Planning for healthy, active communities that serve residents over the course of their lifespans, from childhood through senior ages, provides for a sustainable quality of life for all. Accessibility is a prime concern in creating safe, equitable communities where people can “age in place”.
Provincial & County Policy
The Provincial Policy Statement and the County of Simcoe Official Plan Policies provide direction on specific issues. The Township Official Plan policies must conform to the PPS and County Official Plan, which set out the following policies:
The Accessibility for Ontarians with Disabilities Act (AODA) became law in June 2005, and it applies to all levels of government. AODA aims to identify, remove, and prevent barriers for people with disabilities. AODA has standards for reducing barriers in a number of areas, including the design of public spaces.
The Province has identified that planning for people of all ages is key to long-term prosperity and social well-being. Building strong healthy communities is a key policy area that is supported by efficient land use patterns that create livable communities and provide opportunities for active transportation and social interaction.
Active & Age-Friendly
Provincial policies highlight the role of active transportation in creating healthy active communities. The County requires development proposals by plans of subdivision to incorporate age-friendly and transit supportive design elements, including systems of walkways and design elements for safety. The County encourages municipalities to consider developing Complete Streets guidelines, and to develop Active Transportation Plans with cooperation and support for the County.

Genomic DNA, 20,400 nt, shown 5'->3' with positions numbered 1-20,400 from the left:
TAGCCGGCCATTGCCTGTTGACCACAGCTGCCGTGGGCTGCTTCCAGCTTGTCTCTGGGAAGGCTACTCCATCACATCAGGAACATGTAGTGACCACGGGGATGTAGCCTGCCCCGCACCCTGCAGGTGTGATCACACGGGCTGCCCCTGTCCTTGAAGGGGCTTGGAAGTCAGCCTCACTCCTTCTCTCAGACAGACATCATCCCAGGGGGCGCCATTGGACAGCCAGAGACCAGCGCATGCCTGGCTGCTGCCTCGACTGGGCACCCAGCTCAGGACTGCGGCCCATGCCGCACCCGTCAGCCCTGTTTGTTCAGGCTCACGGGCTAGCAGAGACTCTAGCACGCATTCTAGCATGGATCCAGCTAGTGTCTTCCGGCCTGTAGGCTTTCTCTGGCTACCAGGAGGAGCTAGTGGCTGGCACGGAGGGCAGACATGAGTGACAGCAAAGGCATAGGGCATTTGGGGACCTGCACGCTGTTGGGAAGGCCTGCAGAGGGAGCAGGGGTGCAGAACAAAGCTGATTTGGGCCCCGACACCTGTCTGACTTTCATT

Existing Policy & Legislation
- Provincial Policy Statement 2014
- County of Simcoe Official Plan Policies
- Accessibility for Ontarians with Disabilities Act (AODA)
Current Township Policies
The current Official Plan does not contain specific policies regarding age-friendly or accessible communities.
Section 8.12 contains policies for subdivision development and consent standards, which largely address infrastructure considerations, such as groundwater availability, stormwater management, road access, and development constraints.
Policies regarding community character speak to protecting the rural/agricultural/hamlet lifestyle and sense of community spirit, as well as the positive role of the natural environment in the community.
The concept of “8 to 80 cities” is a helpful way to think about planning for land use and the public realm. If a community is designed in a way that can accommodate both an eight-year-old and an eighty-year-old, then it is likely going to be safe and accessible for nearly everyone.
New and revised Official Plan policies will aim to enhance quality of life, as well as opportunities for active transportation and social interaction for people of all ages.
Your ideas and vision are important!
What changes would you like to see?
- Do you think that the current policies reflect the needs of people of all ages (i.e. children, youth, young adults, adults, and seniors) and abilities?
- How do you think that land use planning policies can enhance quality of life for everyone?
- What types of public spaces and private spaces can help build liveable, age-friendly communities?
- Please provide any other comments you have for consideration in the development of new policies.